Guest post by Hester Velmans, author of Slipper.
He is the man who wrote some of the most famous stories of our time, but his name doesn’t ring a bell.
He lived a full century before the Brothers Grimm and two hundred years before Hans Christian Anderson. And yet if you ask around if anyone has heard of “Charles Perrault”, you’re likely to be met with blank stares.
That was the reaction I would get when I told people I was writing a novel about a young woman living in the 17th Century whose life could have been the inspiration for Charles Perrault’s most famous fairy tale. I don’t know how I came to the assumption that Perrault was a household name; I only know that I was wrong.
Charles Perrault, if you must know, was the author of Cinderella, Sleeping Beauty, Puss in Boots, Little Red Riding Hood, and more. His name appears in the credits of animated Disney movies, but that’s easy to miss. Most people assume the fairy tales were handed down to us from some nebulous past from generation to generation, without the agency of an actual author.
And yet it is Perrault’s down-to-earth, rather sly, knowing, conversational voice that first gave the fairy-tale its inimitable sound, feel and atmosphere. It is Perrault who coined the term “Mother Goose Tales”, and it is his charm as a teller of tales that has preserved the fairy-tales through the ages in almost the exact same form he wrote them in.
A worldly Parisian living in the latter part of the 17th Century, he was an important functionary at the court of Louis XIV, the Sun King. A poet, lawyer, connoisseur, dabbler, suave go-getter and royal sycophant, he was also the superintendent of the king’s buildings and works under Colbert, the finance minister. He was charged, among other things, with the décor of Versailles, the design of the façade of the Louvre and the royal tapestries, and the running of the French Academy. He was a colleague of Molière, Racine and La Fontaine. They became famous. He did not.
He investigated the feasibility of diverting the river Loire to run alongside the palace at Versailles, and came up with what he deemed a more accurate tool for surveyors to use: a long strand of a lady’s hair. He pulled strings to keep the Tuileries gardens open to the public, when others thought they should be reserved for the king’s sole use. He was the champion of the modern age in the great literary quarrel of the Ancients and the Moderns, and gallantly came to the defense of the weaker sex in his book The Vindication of Women.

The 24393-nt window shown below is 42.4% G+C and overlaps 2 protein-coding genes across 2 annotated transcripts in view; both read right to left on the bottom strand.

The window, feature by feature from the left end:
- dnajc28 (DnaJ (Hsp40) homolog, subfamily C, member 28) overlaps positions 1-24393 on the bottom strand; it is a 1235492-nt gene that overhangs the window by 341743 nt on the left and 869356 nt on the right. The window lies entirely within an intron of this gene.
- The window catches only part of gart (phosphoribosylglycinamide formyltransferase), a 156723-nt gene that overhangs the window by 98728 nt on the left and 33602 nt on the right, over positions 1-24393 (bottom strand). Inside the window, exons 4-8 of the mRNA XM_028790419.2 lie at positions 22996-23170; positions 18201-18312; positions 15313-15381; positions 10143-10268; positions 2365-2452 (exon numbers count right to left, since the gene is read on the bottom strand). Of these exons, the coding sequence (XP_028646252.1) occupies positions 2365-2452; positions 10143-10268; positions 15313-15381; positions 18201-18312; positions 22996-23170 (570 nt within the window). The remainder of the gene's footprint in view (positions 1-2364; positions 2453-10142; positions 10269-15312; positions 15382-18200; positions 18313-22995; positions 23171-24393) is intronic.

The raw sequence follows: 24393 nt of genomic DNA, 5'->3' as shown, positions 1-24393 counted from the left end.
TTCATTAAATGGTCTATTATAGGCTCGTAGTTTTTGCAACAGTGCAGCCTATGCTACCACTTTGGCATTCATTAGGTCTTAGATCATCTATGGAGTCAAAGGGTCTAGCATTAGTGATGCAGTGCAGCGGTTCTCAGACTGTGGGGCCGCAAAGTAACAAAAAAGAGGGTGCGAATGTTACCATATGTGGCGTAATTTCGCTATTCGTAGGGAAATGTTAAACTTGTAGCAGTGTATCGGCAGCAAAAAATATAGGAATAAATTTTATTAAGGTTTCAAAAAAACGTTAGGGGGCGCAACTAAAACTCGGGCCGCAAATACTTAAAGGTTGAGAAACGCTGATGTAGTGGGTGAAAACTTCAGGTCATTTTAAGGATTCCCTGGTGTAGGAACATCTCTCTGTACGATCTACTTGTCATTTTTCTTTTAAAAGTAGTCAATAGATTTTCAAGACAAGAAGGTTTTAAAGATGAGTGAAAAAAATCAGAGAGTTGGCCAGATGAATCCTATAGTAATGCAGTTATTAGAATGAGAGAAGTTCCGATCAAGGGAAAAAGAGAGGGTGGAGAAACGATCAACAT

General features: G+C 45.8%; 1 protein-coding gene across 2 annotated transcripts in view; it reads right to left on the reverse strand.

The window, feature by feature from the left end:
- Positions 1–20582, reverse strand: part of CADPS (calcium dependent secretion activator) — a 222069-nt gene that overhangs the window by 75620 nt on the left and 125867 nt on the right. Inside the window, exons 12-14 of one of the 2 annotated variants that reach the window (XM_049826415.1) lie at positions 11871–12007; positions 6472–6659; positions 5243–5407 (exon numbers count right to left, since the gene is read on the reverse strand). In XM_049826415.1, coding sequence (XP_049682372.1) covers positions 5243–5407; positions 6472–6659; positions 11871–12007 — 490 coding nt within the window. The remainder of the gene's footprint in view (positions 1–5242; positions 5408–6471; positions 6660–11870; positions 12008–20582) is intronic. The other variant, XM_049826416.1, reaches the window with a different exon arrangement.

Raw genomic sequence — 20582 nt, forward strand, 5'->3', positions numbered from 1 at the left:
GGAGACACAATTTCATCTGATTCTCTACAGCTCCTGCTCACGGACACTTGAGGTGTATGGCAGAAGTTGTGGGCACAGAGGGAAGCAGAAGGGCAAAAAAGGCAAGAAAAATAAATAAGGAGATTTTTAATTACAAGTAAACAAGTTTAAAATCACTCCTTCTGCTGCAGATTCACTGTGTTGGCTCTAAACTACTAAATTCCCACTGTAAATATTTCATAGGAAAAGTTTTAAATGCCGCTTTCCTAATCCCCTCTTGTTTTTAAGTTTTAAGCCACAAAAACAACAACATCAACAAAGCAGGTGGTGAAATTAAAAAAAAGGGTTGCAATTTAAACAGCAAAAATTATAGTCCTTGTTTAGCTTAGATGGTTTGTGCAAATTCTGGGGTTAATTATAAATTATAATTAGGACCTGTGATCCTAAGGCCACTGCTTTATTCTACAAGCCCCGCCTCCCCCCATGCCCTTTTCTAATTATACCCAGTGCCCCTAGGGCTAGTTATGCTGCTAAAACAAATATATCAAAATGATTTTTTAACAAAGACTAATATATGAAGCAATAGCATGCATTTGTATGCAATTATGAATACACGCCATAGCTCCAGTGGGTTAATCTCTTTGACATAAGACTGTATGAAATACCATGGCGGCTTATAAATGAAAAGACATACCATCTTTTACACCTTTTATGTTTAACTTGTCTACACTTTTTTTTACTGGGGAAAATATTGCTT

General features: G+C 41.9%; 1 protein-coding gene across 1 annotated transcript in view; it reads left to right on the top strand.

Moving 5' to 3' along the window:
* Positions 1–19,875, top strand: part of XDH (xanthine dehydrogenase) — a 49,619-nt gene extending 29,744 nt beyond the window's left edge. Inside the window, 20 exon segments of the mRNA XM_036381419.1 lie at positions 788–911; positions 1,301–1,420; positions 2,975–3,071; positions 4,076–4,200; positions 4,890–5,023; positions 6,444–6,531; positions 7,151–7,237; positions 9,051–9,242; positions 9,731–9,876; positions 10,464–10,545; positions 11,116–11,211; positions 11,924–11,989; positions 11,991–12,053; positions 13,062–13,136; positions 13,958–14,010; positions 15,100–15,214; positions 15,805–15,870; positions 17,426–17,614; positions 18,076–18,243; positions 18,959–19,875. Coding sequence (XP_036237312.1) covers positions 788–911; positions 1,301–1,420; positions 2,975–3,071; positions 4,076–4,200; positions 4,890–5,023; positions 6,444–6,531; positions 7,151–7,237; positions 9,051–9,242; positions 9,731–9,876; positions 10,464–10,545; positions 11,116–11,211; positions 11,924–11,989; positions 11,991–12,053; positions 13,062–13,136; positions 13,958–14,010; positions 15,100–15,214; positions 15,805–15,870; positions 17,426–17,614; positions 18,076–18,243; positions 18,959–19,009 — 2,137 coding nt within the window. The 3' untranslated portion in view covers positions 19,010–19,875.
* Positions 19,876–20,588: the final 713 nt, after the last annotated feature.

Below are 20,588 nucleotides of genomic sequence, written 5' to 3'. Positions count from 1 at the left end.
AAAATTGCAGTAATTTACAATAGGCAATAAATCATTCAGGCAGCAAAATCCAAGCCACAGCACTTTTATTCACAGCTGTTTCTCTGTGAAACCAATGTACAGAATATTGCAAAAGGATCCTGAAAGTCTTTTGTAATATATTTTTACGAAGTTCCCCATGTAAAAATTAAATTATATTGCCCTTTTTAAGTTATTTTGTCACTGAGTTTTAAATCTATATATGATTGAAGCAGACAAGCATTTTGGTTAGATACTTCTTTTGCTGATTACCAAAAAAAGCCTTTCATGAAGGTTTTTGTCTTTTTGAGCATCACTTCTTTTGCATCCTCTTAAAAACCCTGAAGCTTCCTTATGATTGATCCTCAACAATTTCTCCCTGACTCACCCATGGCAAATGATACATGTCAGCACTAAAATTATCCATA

It wasn’t until he had fallen out of favor and lost his position, toward the end of his life, that he sat down and wrote the simple stories that should by all rights have catapulted him to fame. It is assumed that he wrote them for children, but in fact he was probably more interested in charming the ladies at court.
He was a man of taste, talent, a fecund imagination, and a literary sensibility that allowed him to him turn his back on the florid, baroque style of poetry popular at the time, and give us these tales in straightforward, modern, seductive prose. It’s a puzzle, then, that there have been no major biographies of him, not even in France. It may be that having made enemies who resented his influence during his lifetime, he was shunned and deliberately consigned to oblivion. It also doesn’t help that the entirety of his family’s papers, kept in the Royal Library at the Tuileries Palace, went up in flames during the Paris Commune uprising of 1871.
His name may have been forgotten, but his orphan legacy, the celebrated tales, went on to capture the imagination of children and adults the world over, and there’s no reason to think they won’t live on forever.
Hester Velmans is a novelist and translator of literary fiction. Born in Amsterdam, she had a nomadic childhood, moving from Holland to Paris, Geneva, London and New York. After a hectic career in international TV news, she moved to the hills of Western Massachusetts to devote herself to writing. Hester’s first book for middle-grade readers, ‘Isabel of the Whales,’ was a national bestseller, and she wrote a follow up, ‘Jessaloup’s Song,’ at the urging of her fans. She is a recipient of the Vondel Prize for Translation and a National Endowment of the Arts Translation Fellowship. For more, visit her website at Hestervelmans.com.
“Meet the woman who’ll inspire the author of the world’s most famous story—
Lucinda, a penniless English orphan, is abused and exploited as a cinder-sweep by her aristocratic relatives. On receiving her sole inheritance—a pair of glass-beaded slippers—she runs away to France in pursuit of an officer on whom she has a big crush. She joins the baggage train of Louis XIV’s army, survives a horrific massacre, and eventually finds her way to Paris. There she befriends the man who will some day write the world’s best loved fairy tale, Charles Perrault.
There is much more: a witch hunt, the sorry truth about daydreams, and some truly astonishing revelations, such as the historical facts behind the story of the Emperor’s new clothes, and a perfectly reasonable explanation for the compulsion some young women have to kiss frogs.
This is not the fairy tale you remember.”
What a fascinating and beautifully written post, Hester! Thank you for turning me on to the fabulous Charles Perrault. I was a fairy tale slut from a very early age, and I never knew this man existed.
Thanks! I’m sure Perrault isn’t the only forgotten or overlooked author in the world (there must be millions) but surely in this case it’s a great injustice, since his tales are so seminal, such crucial underpinnings of modern literature. I hope I’ll have a small part in having him rediscovered.